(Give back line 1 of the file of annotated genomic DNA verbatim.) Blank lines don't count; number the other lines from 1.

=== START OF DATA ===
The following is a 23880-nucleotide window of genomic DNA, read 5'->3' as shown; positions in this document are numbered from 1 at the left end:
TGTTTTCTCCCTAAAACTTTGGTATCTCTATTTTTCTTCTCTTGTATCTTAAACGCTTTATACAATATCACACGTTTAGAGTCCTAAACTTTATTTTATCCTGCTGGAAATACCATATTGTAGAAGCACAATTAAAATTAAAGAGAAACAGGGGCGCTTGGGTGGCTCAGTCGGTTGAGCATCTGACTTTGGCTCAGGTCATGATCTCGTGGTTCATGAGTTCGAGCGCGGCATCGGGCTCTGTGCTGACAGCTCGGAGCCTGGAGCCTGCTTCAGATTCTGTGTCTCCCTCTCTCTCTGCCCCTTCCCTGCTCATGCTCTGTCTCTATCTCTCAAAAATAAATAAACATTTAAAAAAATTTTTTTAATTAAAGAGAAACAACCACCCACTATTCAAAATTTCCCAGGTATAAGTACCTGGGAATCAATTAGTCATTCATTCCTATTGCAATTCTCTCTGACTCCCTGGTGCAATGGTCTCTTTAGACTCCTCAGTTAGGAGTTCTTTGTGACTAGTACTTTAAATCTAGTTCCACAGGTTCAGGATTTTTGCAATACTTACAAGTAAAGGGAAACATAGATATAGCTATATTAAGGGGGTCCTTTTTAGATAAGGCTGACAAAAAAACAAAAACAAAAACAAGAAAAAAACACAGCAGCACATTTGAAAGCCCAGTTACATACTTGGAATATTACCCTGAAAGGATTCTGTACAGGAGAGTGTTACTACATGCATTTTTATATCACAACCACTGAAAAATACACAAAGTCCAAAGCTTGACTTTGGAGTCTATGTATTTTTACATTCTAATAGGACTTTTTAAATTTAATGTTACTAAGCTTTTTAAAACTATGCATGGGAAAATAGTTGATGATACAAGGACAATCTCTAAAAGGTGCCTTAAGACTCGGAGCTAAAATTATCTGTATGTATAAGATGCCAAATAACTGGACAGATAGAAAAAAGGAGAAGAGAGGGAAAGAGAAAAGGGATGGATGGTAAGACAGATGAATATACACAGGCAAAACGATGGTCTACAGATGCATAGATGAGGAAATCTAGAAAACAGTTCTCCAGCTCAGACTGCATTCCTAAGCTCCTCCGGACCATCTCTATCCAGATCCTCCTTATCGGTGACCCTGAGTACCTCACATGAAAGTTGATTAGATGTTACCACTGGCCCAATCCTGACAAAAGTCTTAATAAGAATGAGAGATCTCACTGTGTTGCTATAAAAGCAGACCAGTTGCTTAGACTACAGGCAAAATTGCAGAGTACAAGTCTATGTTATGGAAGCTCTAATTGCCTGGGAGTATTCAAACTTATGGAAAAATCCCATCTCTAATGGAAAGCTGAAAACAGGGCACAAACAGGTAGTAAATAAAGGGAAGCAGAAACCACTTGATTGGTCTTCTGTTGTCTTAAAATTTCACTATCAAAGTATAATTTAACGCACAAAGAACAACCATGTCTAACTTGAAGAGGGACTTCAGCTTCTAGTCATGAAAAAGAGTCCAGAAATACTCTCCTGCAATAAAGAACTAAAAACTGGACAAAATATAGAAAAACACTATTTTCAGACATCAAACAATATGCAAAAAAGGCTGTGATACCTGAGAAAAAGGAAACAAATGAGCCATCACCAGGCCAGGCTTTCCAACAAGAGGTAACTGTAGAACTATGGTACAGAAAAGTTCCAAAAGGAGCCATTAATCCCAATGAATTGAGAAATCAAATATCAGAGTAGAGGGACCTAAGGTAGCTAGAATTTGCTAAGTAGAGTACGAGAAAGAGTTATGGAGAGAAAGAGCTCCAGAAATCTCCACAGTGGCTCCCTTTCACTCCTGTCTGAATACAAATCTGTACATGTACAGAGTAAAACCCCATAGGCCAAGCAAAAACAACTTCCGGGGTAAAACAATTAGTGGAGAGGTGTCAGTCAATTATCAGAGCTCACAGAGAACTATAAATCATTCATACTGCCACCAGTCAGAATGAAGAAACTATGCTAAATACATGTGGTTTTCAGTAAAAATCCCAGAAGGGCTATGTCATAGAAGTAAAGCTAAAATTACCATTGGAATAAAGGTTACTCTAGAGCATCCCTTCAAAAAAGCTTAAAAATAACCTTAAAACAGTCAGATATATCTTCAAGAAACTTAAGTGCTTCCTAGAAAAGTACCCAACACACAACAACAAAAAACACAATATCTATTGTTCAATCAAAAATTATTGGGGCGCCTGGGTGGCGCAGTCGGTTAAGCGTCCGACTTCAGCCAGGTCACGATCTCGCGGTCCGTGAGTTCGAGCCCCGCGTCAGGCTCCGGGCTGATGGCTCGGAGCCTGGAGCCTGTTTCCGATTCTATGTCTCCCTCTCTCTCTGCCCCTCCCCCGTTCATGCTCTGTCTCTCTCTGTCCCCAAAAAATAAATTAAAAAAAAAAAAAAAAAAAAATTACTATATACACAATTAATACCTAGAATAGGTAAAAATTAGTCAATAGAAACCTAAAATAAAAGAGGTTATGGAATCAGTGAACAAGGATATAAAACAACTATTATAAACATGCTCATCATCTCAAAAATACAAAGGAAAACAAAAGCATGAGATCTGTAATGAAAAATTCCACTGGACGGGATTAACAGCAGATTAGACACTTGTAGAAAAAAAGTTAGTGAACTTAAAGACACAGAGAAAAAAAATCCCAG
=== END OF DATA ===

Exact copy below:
The following is a 23880-nucleotide window of genomic DNA, read 5'->3' as shown; positions in this document are numbered from 1 at the left end: